498 F2d 712 United States v. Pierce
498 F.2d 712
162 U.S.App.D.C. 170
UNITED STATES of America
Marquette PIERCE, Appellant.
United States Court of Appeals District of Columbia Circuit.
May 14, 1974.
Theodore J. Christensen, Washington, D.C. (appointed by this court) was on the brief for appellant.
Harold H. Titus, Jr., U.S. Atty. at the time the brief was filed, and John A. Terry, John O'B. Clarke, Jr., and Steven R. Schaars, Asst. U.S. Attys, were on the brief for appellee.
Before McGOWAN and TAMM, Circuit Judges, and EDWARDS,* Circuit Judge for the Sixth Circuit.
Appellant was convicted by the District Court, on stipulated facts and without a jury, of distributing, and of posessing with intent to distribute, heroin in violation of 21 U.S.C. 841(a). Prior to trial, the court denied a motion to dismiss the indictment on the ground of excessive delay, assertedly amounting to a denial of due process, in proceeding against appellant after the commission of the offense. See Ross v. United States, 121 U.S.App.D.C. 233, 349 F.2d 210 (1965). The court also announced that it would, as requested by the prosecution, dispense with the giving of the so-called purchasing agent instruction used on occasion in cases arising under the predecessor statute.1 The stipulated facts, and the basis of the court's rulings in these two respects, appear in its memorandum opinion reported at 354 F.Supp. 616 (D.D.C.1973). Those rulings constitute the issues raised on this appeal.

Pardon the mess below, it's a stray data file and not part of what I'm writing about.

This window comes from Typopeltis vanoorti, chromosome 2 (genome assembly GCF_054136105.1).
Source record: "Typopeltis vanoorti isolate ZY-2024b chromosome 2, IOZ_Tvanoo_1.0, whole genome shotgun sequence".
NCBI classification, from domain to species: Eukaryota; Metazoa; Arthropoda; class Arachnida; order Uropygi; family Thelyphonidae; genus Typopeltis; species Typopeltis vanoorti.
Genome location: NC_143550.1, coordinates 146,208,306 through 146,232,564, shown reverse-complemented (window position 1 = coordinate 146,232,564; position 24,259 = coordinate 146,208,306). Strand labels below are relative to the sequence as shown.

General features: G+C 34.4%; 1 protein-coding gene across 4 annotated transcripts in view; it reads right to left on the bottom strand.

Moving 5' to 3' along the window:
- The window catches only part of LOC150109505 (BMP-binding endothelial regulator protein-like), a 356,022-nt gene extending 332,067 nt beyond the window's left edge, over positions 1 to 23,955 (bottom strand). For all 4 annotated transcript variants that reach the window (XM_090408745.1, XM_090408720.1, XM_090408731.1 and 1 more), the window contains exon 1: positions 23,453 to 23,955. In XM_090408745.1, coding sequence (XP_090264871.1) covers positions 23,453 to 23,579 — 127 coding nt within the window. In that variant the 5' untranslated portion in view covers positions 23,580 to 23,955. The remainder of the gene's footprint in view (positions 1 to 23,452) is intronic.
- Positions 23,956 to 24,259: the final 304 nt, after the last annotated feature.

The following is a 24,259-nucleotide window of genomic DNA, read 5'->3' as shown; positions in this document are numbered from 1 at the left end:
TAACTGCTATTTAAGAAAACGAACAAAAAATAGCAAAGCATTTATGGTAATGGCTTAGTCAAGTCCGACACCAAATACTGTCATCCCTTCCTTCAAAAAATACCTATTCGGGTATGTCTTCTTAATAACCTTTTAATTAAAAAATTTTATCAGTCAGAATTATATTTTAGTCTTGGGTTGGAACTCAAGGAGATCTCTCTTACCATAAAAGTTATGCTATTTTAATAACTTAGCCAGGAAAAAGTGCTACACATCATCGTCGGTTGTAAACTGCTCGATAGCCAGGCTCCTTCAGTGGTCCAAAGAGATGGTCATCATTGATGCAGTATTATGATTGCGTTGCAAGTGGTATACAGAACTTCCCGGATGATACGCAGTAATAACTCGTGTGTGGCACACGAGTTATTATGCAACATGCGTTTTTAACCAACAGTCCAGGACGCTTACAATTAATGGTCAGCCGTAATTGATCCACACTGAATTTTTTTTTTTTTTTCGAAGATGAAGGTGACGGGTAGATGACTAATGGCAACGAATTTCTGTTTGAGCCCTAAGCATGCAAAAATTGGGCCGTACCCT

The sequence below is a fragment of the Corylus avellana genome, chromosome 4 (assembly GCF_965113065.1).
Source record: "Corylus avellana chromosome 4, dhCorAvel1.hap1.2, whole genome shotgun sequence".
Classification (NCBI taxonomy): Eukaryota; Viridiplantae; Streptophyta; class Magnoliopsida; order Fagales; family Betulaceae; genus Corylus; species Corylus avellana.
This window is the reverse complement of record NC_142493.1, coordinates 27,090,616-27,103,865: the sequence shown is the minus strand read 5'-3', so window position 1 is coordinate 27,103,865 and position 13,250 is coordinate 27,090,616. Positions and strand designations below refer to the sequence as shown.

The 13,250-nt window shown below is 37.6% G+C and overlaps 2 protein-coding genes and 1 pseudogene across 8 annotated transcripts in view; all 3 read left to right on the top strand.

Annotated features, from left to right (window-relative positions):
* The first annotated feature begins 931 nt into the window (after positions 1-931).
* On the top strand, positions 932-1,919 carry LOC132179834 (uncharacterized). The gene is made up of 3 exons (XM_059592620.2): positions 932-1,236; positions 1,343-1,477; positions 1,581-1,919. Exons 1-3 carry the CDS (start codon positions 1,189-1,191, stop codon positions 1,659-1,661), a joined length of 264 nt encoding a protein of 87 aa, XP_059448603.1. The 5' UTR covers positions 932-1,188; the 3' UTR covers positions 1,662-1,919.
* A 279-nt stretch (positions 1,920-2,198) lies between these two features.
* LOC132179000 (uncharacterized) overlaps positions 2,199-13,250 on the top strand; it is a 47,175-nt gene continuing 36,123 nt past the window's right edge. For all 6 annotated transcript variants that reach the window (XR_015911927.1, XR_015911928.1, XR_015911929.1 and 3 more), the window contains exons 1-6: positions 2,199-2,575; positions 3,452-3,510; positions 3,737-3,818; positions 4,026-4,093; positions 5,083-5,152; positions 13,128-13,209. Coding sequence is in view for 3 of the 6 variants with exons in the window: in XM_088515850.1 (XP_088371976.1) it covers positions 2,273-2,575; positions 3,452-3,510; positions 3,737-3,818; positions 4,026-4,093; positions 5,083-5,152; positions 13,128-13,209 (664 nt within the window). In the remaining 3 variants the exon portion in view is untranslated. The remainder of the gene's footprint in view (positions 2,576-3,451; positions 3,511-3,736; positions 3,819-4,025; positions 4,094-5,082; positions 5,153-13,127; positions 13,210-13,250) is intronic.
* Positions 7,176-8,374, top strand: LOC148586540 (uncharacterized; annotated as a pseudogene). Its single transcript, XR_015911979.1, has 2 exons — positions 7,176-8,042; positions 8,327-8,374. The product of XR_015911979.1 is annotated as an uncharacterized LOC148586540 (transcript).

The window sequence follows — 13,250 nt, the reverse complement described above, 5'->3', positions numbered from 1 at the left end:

As to the first, the District Court found that under all the circumstances the delay in question was 'not so protracted or prejudicial or so likely to produce the mistaken identity as to justify the dismissal of the indictment.' Our examination of the record provides us with no basis for disturbing this conclusion of the District Court.
Similarly, we find that the District Court was on sound ground in refusing to give the purchasing agent instruction. As it pointed out, the charge in this case is not that appellant sold, but that he distributed, a controlled substance; and the new statute expressly defines 'distribution' as meaning 'to deliver.' Moreover, the words 'deliver' or 'delivery' are defined in the statute to mean 'the actual, constructive, or attempted transfer of a controlled substance, whether or not there exists an agency relationship.
The purchasing agent instruction came into being in connection with the prohibition upon the 'sale' of narcotics imposed by the Harrison Act, 26 U.S.C. 4705(a). This court has heretofore held that the instruction was not required in connection with 26 U.S.C. 4704(a), which included distribution, or under 21 U.S.C. 174 (now also repealed), which was addressed to facilitating the concealment of a narcotic drug. Lewis v. United States, 119 U.S.App.D.C. 145, 337 F.2d 541 (1964). The distinction between 'sale', on the one hand, and 'distribution', on the other, has been made even more pointed by Congress in the definition of the latter term contained in the successor statute, as other circuits have recently recognized. United States v. Workopich, 479 F.2d 1142, 1147 (5th Cir. 1973); United States v. Miller, 483 F.2d 61 (5th Cir. 1973); United States v. Hernandez, 480 F.2d 1044, 1046 (9th Cir. 1973). We agree with this approach, and we think the District Court ruled correctly in refusing to give this instruction.
Sitting by designation pursuant to Title 28 U.S.Code 291(a)
The statute under which appellant was charged is a part of the Comprehensive Drug Abuse Prevention and Control Act of 1970. This new act represented a thorough-going revision of the federal narcotics statutes and, in particular, explicitly repealed the Harrison Narcotic Act which originated in 1914